University considers raising student lab fees

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The amount of money students pay in lab fees is now insufficient to cover the total cost of operating and maintaining school labs, and a fee increase may be considered, according to university officials now looking into the disparity.

“It costs $10,000 for glassware alone in the College of (Science and Mathematics),” said Jerry Stinner, the college’s dean.

He also said the college will need help from students, because support from the state is decreasing, and labs fees have not increased in more than a decade.

Lab fees offset the large cost of supplies, equipment maintenance and personnel. The fees exist to help cover costs of chemicals, for instance, used in lab and activity classes. Also, in the Art Department, lab fees pay for human models. In the Music Department, lab fees pay for musical instrument tuning and insurance for pianos.

Currently, the amount that students pay in lab fees cannot cover these costs, according to Spero Bowman, associate vice president for Academic Resources and Planning and Chief Information Officer at CSUN.

CSUN Provost Harold Hellenbrand asked the deans to gather information and compare lab expenses with lab fees and see if there is a gap.

“We have a dilemma on our hands,” Hellenbrand said. “The General Fund support from the state is not sufficient to help with these fees.”

Hellenbrand also said that if the state does not help, then the university is hesitant to raise fees. He said that if this happens, the university will have to allocate funds elsewhere, which might result in loss of classes.

Because there has not been an increase in lab fees in many years, and since new labs have been built recently, these extra costs have been covered by academic departments.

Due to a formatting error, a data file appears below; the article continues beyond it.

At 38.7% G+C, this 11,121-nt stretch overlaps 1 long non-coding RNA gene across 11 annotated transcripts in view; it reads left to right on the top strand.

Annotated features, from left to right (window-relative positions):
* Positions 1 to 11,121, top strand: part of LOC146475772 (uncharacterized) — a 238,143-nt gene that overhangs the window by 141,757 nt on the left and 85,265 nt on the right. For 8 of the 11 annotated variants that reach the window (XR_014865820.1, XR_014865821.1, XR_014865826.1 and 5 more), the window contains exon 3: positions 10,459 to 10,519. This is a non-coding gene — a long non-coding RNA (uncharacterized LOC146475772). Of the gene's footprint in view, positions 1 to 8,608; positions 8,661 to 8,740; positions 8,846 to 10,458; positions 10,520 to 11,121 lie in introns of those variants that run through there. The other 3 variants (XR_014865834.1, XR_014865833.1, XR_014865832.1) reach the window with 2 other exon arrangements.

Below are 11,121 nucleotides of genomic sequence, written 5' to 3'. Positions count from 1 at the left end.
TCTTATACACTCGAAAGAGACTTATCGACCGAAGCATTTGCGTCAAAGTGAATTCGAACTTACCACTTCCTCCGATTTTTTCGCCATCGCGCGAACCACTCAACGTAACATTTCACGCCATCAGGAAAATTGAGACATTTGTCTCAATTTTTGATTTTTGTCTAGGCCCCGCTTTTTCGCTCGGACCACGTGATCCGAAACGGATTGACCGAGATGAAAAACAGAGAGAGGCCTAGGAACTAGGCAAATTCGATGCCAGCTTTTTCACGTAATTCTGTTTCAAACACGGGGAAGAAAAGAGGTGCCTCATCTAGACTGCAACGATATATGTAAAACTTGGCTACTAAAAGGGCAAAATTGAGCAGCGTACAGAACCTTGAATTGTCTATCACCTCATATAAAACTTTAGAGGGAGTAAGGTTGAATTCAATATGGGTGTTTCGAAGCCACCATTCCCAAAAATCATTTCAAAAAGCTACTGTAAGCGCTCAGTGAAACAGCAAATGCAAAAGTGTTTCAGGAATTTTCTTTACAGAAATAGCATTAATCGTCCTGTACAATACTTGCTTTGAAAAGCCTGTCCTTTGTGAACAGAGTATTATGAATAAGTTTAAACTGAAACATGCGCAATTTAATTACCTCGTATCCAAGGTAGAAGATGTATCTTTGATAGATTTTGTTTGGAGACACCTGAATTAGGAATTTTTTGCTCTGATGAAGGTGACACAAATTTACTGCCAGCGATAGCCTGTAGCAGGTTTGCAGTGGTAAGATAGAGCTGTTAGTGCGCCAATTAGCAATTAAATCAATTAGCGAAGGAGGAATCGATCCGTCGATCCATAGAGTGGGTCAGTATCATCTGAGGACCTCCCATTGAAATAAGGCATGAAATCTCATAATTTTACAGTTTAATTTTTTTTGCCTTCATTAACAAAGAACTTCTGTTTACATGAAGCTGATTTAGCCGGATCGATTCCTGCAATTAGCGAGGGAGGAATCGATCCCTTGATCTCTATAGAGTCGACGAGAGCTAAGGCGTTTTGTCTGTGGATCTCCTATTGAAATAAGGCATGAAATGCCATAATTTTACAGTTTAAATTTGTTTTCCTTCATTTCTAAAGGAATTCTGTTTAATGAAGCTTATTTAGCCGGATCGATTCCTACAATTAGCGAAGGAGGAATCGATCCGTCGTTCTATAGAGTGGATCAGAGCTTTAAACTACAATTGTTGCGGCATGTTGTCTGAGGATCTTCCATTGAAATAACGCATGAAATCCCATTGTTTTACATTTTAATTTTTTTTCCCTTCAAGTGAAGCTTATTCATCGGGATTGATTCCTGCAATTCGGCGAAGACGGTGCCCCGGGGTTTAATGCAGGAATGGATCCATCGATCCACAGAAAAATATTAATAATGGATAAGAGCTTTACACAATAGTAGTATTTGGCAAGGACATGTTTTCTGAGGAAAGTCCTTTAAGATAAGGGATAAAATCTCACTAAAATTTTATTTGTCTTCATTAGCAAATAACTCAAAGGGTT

The College of Arts, Media and Communication; the College of Health and Human Development; and the Chemistry, Biology, Geology, and to some extent Physics and Astronomy departments have dealt with this situation.

“The $5 lab fee doesn’t really help with the wear and tear on the classrooms,” said William Toutant, dean of the College of Arts, Media and Communication. His college brings in between $200,000 and $300,000 in lab fees.

“We are faced with a difficult issue,” Toutant said. “The fees that are being paid are not sufficient.”

Some students, however, think that what they pay is enough, and the possibility of an increase has some students concerned.

Armen Tudjarian, junior chemistry major, said he would be extremely upset if the university increased lab fees because he said he already pays a lot of money as an international transfer student from Greece.

“They are taking advantage of us,” Tudjarian said. “I believe that we pay enough in tuition, and that it should already pay for these fees.”

Stinner said it is essential that students participate in the lab experience, and he said he would hate to see students only able to do dry labs – labs without experiments – because the school could not afford regular labs. He also said that with many lab fees less than $11 per student, the cost of materials is not covered.

“Currently in the Biology Department, lab fees represent one-fifth of the cost for providing a lab per individual student,” said Larry Allen, chair of the department.

Allen also said that without the fees the proper maintenance of the labs could not be achieved, and the purchase of renewable supplies and guaranteed hours for lab preparation personnel would be in jeopardy, particularly with recent cuts to operating expenses in individual departments.

“The Provost’s Council will be reviewing lab fees this year as well as other miscellaneous course fees,” Bowman, vice president for Academic Resources and Planning, wrote in an e-mail. “The deans will decide whether or not they want to propose changes by working with the university’s Student Fee Advisory Committee.”

If there were to be an increase, it would not happen overnight, Hellenbrand said.

Candice Mitchell can be reached at candice.mitchell.619@csun.edu.